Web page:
Nonmedical use of prescription stimulants in the United States
OBJECTIVE: This study estimated prevalences and correlates of stimulant diversion in the United States and examined relationships between diversion and measures of abuse or dependence. METHODS: We conducted descriptive and multivariate analysis of data from the National Survey on Drug Use and Health. Key measures were nonmedical use(misuse) of any prescription stimulant, any stimulant other than methamphetamine, and stimulants indicated for attentiondeficit/ hyperactivity disorder (ADHD). RESULTS: Lifetime stimulant misuse included some misuse of longer-acting ADHD drugs. The majority of past-year misuse involved drugs other than methamphetamine, particularly for youth aged 12–17. Past year misuse was more prevalent among persons aged 12–25, compared with older adults, and among Whites, compared with other groups. Prevalences in large metropolitan areas were lower than or similar to those in less populated areas. About 13% of past-year stimulant misusers met the survey criteria for dependence or abuse, as did about 10% of persons aged 12–25 who misused only nonmethamphetamine stimulants. CONCLUSIONS: Most stimulant misuse in the United States (particularly among youth) involved prescription drugs other than methamphetamine. The problem is not limited to metropolitan areas.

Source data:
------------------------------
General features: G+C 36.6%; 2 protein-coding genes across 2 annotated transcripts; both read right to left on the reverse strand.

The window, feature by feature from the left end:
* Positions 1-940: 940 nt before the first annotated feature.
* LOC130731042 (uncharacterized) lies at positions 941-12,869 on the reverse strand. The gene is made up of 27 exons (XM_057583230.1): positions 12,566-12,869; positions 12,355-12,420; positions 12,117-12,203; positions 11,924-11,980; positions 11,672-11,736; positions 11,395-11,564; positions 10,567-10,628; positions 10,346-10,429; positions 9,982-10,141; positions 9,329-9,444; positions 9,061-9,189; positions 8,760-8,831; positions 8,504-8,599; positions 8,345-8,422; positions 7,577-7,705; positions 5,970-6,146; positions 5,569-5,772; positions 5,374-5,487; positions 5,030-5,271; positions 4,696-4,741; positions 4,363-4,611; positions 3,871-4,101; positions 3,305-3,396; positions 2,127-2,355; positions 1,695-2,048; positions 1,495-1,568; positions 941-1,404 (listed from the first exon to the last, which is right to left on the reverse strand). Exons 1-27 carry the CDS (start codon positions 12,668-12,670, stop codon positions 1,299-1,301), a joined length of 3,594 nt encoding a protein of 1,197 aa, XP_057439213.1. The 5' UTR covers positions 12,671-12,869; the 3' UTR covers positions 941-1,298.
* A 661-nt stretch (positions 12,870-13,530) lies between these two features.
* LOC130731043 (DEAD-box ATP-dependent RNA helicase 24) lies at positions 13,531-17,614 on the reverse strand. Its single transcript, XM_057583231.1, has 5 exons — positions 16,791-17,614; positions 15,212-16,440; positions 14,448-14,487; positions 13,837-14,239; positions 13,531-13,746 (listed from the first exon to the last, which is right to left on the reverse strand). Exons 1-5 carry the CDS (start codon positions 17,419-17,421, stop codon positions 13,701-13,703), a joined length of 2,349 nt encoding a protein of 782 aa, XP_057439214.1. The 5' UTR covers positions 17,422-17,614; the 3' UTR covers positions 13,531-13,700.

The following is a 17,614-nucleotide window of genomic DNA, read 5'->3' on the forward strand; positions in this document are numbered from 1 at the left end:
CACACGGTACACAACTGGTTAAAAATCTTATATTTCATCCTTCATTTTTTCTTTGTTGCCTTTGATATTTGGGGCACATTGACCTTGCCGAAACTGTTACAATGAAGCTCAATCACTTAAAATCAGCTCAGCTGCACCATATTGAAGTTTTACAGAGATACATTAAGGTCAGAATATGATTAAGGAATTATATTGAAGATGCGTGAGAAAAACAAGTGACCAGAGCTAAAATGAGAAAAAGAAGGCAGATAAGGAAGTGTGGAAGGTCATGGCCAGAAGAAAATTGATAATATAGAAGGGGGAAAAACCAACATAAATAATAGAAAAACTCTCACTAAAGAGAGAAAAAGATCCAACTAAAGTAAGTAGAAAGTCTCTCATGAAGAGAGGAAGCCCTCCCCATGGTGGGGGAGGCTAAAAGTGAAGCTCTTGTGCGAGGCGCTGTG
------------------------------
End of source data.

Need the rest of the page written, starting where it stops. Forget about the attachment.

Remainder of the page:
Kroutil, L., Van Brunt, D. L., Stahl, M., Heller, D., Bray, R., & Penne, M. (2006). Nonmedical use of prescription stimulants in the United States. Drug and Alcohol Dependence, 84(2), 135-143. DOI: 10.1016/j.drugalcdep.2005.12.011